Parshas Shoftim: A Tree of the Field, A Man of the World

IMG_3508 copyIn this week’s parsha, Parshas Shoftim, the Torah commands us regarding fruit trees, which may not be cut down or destroyed: כִּי-תָצוּר אֶל-עִיר יָמִים רַבִּים לְהִלָּחֵם עָלֶיהָ לְתָפְשָׂהּ, לֹא-תַשְׁחִית אֶת-עֵצָהּ לִנְדֹּחַ עָלָיו גַּרְזֶן–כִּי מִמֶּנּוּ תֹאכֵל, וְאֹתוֹ לֹא תִכְרֹת:  כִּי הָאָדָם עֵץ הַשָּׂדֶה, לָבֹא מִפָּנֶיךָ בַּמָּצוֹר – When you besiege a city for many days to wage war against it to seize it, do not destroy its trees by swinging an axe against them, for from it you will eat, and you shall not cut it down; is, then, the tree of the field a man that it should enter the siege before you? (Devarim 20:19)

The tree has many aspects and directions of growth: the bark of the tree grows upward, reaching toward the heavens as it grows; the roots grow downward, firmly entrenched in the soil; and the branches and leaves grow outward.  And the tree’s fruit sustains those who are fortunate to partake of its bounty. 

Do not cut down this source of life, sustenance and beauty. 

The words of the verse, כִּי הָאָדָם עֵץ הַשָּׂדֶה, can be interpreted homiletically, and can be read as “because man is a tree of the field.”

From here we can derive an important lesson regarding the task of man in this world.  We are in the month of Elul – the time for change, growth, and the blossoming of repentance and return… The Torah reminds us that man is a tree of the field; there must always be room within man for growth and change. 

In what way is man like a tree of the field?

As the tree bark grows upward to heaven, we too must ensure that in all that we do – בְּכָל-דְּרָכֶיךָ דָעֵהוּ, in all your ways you shall know Him (Mishlei 3:6) – we are always growing upward toward Hashem, striving to reach ever higher heights in our avodas Hashem and actions and interactions bein adam la’Makom (actions between man and G-d).

As the tree roots grow downward, firmly entrenched in the soil around them, we too must ensure that in all that we do – עֵץ-חַיִּים הִיא, לַמַּחֲזִיקִים בָּהּ; וְתֹמְכֶיהָ מְאֻשָּׁר, it (the Torah) is a tree of life to all who hold fast to her, and those who hold on to her are fortunate (Mishlei 3:18) –  we are planting our roots, strengthening ourselves and growing deep within ourselves in our avodah bein adam la’atzmo (interactions between man and himself). 

And as the tree branches and leaves grow outward, we too must reach outward to those around us – לֹא-טוֹב הֱיוֹת הָאָדָם לְבַדּוֹ; אֶעֱשֶׂה-לּוֹ עֵזֶר, כְּנֶגְדּוֹ – It is not good for man to be alone, I will make for him a helper opposite him (Bereishis 2:18) – as we develop, enhance, and strengthen our interactions bein adam la’chavairo (interactions between man and fellow man).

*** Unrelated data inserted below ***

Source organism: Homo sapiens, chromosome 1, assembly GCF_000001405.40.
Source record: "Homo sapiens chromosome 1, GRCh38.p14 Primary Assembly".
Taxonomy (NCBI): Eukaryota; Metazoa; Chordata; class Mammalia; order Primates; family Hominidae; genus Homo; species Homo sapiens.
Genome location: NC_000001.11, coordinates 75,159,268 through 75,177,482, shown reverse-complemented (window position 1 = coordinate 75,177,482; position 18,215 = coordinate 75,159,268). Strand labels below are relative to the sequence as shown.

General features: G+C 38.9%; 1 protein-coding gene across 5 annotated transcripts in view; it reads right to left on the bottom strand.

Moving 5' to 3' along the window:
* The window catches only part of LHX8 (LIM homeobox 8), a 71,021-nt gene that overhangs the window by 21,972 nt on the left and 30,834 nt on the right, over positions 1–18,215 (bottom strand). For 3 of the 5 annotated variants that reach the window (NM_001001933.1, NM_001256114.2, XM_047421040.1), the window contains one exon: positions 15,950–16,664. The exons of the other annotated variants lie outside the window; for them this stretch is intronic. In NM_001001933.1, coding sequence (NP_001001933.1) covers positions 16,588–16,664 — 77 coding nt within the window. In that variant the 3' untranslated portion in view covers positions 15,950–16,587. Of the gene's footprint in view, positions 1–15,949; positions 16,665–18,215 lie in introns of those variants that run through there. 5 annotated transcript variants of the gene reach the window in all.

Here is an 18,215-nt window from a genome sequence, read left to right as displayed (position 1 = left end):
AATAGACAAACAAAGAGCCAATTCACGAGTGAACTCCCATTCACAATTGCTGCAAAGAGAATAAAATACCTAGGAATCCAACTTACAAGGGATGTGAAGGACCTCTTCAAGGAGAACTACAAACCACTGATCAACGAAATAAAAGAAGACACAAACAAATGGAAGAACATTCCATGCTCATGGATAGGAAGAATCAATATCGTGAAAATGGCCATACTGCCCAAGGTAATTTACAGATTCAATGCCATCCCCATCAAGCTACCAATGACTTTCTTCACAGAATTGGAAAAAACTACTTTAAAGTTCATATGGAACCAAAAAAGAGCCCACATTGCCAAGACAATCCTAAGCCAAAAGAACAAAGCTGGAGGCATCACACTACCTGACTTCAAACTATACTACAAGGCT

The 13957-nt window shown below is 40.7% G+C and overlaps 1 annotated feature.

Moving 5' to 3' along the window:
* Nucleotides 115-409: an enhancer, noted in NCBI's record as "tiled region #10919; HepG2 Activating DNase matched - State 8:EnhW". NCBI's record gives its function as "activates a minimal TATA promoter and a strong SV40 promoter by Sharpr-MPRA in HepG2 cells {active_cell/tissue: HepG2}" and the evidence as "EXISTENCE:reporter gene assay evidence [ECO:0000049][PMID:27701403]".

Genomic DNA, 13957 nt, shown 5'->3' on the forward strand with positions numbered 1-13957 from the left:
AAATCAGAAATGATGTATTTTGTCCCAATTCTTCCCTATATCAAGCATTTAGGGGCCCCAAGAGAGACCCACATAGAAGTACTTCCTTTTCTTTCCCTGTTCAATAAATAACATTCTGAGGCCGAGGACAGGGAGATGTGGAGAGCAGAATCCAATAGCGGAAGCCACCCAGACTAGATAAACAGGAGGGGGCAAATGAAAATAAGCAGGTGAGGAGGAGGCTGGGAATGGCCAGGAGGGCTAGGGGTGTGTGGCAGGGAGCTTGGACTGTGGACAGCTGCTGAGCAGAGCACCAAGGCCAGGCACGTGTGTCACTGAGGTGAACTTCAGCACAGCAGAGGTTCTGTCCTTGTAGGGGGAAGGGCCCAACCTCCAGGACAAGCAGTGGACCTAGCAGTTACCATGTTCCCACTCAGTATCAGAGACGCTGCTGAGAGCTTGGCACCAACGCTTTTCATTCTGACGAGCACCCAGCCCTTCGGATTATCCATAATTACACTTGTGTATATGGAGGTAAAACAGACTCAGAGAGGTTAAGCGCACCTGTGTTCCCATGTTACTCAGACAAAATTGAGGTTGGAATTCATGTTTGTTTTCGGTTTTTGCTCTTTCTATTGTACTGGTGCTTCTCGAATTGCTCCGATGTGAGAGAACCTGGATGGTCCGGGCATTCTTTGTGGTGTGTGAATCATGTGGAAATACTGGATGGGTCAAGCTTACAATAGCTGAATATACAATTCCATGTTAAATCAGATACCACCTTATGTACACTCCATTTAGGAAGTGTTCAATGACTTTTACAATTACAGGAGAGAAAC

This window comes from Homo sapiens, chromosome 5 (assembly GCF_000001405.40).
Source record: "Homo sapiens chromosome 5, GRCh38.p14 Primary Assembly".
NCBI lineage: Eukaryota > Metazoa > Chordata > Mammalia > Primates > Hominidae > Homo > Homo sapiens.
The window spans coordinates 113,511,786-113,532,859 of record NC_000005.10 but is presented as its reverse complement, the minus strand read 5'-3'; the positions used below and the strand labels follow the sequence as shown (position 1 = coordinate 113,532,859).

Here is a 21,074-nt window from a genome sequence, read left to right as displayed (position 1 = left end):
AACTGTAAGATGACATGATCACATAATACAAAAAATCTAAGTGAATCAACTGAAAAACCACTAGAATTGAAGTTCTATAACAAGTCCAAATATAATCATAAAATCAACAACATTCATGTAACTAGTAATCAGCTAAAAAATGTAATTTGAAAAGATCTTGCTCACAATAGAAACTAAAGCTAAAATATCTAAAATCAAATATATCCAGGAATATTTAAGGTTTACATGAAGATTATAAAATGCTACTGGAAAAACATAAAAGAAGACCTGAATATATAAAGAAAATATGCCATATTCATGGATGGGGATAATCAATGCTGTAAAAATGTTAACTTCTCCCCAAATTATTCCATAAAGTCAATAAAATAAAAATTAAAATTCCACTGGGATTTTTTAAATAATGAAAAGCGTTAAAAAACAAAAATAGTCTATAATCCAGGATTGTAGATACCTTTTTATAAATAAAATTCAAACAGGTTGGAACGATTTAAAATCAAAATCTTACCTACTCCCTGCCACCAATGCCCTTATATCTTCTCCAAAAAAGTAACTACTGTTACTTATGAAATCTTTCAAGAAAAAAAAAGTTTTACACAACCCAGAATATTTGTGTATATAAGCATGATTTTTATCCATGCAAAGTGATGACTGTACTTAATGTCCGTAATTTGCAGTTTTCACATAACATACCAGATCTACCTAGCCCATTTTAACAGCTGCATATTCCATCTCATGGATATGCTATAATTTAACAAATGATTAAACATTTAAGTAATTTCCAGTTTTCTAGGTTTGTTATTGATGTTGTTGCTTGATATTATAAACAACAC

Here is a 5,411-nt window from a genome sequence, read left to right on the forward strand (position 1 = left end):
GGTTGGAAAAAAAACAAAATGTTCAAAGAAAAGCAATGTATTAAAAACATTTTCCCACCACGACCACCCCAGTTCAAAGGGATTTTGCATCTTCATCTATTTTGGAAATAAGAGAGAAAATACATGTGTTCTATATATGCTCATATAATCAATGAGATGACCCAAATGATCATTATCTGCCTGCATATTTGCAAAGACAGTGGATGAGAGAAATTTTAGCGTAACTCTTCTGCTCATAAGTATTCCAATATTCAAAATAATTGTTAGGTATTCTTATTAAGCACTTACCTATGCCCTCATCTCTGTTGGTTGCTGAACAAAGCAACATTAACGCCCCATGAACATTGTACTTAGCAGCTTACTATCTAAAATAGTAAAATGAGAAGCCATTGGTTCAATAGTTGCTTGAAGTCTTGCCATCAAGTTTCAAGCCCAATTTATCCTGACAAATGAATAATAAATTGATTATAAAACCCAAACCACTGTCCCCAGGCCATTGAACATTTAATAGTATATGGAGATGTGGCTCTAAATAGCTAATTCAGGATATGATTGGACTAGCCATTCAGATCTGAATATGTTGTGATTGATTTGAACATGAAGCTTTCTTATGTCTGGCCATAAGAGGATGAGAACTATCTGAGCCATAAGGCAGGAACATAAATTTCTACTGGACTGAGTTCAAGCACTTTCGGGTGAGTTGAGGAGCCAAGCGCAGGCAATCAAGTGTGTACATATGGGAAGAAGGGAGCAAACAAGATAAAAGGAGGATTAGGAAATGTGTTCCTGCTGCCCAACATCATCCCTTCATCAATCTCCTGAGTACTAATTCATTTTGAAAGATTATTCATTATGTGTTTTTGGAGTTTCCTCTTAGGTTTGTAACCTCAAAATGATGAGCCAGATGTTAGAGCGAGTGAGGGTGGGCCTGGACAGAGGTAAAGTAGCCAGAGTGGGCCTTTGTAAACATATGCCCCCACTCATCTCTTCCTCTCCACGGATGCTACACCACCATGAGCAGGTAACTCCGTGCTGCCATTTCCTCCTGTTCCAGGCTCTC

And perhaps then, when we grow upward to Hashem, downward within ourselves, and outward toward others, we will be worthy that the tree of man will remain strong against the winds of change, its fruits will be sweet and its shade pleasant. 

One Sunday morning, Rav Shlomo Zalman Auerbach zt’l (1910-1995), gathered his students in Yeshivas Kol Torah and said, in a somber and serious tone of voice, “A terrible thing happened in my neighborhood and I must make you aware of it.”  The students gathered around in anticipation of the dire news that the gaon was about to deliver.  A hush of trepidation fell over the study hall as the gaon began to speak.

R’ Shlomo Zalman related that on Shabbos, he had seen a man dragging benches to the Shul for a seuda in honor of his son’s engagement.  The man’s son, who was walking at his side, did not so much as lift a finger to help his father.  “I could not contain my bewilderment,” the Rav told the students, “and I asked the chassan to explain why his father was doing all of the shlepping.  He proudly explained that even where there was an eruv, he himself did not carry on Shabbos and was therefore unable to lend a hand.”

“This reply enraged the Rav.  The very idea of so-called religiosity taking precedence over honoring one’s father was anathema to him… the gaon viewed this as a prime example of distorted logic.” (And From Jerusalem His Word, p.139-141)

As we journey through the powerful month of Elul, let us strive to grow up to Hashem, as we strengthen ourselves from within, all the while reaching out to those around us. 

כִּי הָאָדָם עֵץ הַשָּׂדֶה – For indeed, man is a tree of the field

בברכת בשורות טובות ושבת שלום,

Michal

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